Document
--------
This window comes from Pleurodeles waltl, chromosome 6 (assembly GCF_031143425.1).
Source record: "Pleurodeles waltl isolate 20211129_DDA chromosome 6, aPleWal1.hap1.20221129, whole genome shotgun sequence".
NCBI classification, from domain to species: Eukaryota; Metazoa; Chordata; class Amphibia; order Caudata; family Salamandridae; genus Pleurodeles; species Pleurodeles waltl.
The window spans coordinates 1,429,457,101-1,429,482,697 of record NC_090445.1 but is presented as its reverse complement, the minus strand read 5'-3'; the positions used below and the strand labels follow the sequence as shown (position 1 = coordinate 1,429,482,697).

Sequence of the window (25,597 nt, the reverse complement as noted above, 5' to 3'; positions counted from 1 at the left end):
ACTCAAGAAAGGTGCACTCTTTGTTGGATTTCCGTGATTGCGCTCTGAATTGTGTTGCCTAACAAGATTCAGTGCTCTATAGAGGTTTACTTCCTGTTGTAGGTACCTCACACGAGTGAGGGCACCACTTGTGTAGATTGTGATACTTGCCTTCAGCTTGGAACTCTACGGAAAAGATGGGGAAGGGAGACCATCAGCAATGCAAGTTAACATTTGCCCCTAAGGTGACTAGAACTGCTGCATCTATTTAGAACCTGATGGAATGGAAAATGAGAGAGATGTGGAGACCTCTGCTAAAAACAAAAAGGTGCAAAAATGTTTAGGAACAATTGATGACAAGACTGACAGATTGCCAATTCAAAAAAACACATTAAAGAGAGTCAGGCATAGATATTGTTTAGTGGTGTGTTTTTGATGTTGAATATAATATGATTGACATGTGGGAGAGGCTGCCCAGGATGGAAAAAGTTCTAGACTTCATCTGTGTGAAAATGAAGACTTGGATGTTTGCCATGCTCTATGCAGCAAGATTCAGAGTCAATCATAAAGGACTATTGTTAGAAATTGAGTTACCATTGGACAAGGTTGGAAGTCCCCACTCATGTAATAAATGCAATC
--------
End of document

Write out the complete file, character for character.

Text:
This window comes from Pleurodeles waltl, chromosome 6 (assembly GCF_031143425.1).
Source record: "Pleurodeles waltl isolate 20211129_DDA chromosome 6, aPleWal1.hap1.20221129, whole genome shotgun sequence".
NCBI classification, from domain to species: Eukaryota; Metazoa; Chordata; class Amphibia; order Caudata; family Salamandridae; genus Pleurodeles; species Pleurodeles waltl.
The window spans coordinates 1,429,457,101-1,429,482,697 of record NC_090445.1 but is presented as its reverse complement, the minus strand read 5'-3'; the positions used below and the strand labels follow the sequence as shown (position 1 = coordinate 1,429,482,697).

Sequence of the window (25,597 nt, the reverse complement as noted above, 5' to 3'; positions counted from 1 at the left end):
ACTCAAGAAAGGTGCACTCTTTGTTGGATTTCCGTGATTGCGCTCTGAATTGTGTTGCCTAACAAGATTCAGTGCTCTATAGAGGTTTACTTCCTGTTGTAGGTACCTCACACGAGTGAGGGCACCACTTGTGTAGATTGTGATACTTGCCTTCAGCTTGGAACTCTACGGAAAAGATGGGGAAGGGAGACCATCAGCAATGCAAGTTAACATTTGCCCCTAAGGTGACTAGAACTGCTGCATCTATTTAGAACCTGATGGAATGGAAAATGAGAGAGATGTGGAGACCTCTGCTAAAAACAAAAAGGTGCAAAAATGTTTAGGAACAATTGATGACAAGACTGACAGATTGCCAATTCAAAAAAACACATTAAAGAGAGTCAGGCATAGATATTGTTTAGTGGTGTGTTTTTGATGTTGAATATAATATGATTGACATGTGGGAGAGGCTGCCCAGGATGGAAAAAGTTCTAGACTTCATCTGTGTGAAAATGAAGACTTGGATGTTTGCCATGCTCTATGCAGCAAGATTCAGAGTCAATCATAAAGGACTATTGTTAGAAATTGAGTTACCATTGGACAAGGTTGGAAGTCCCCACTCATGTAATAAATGCAATC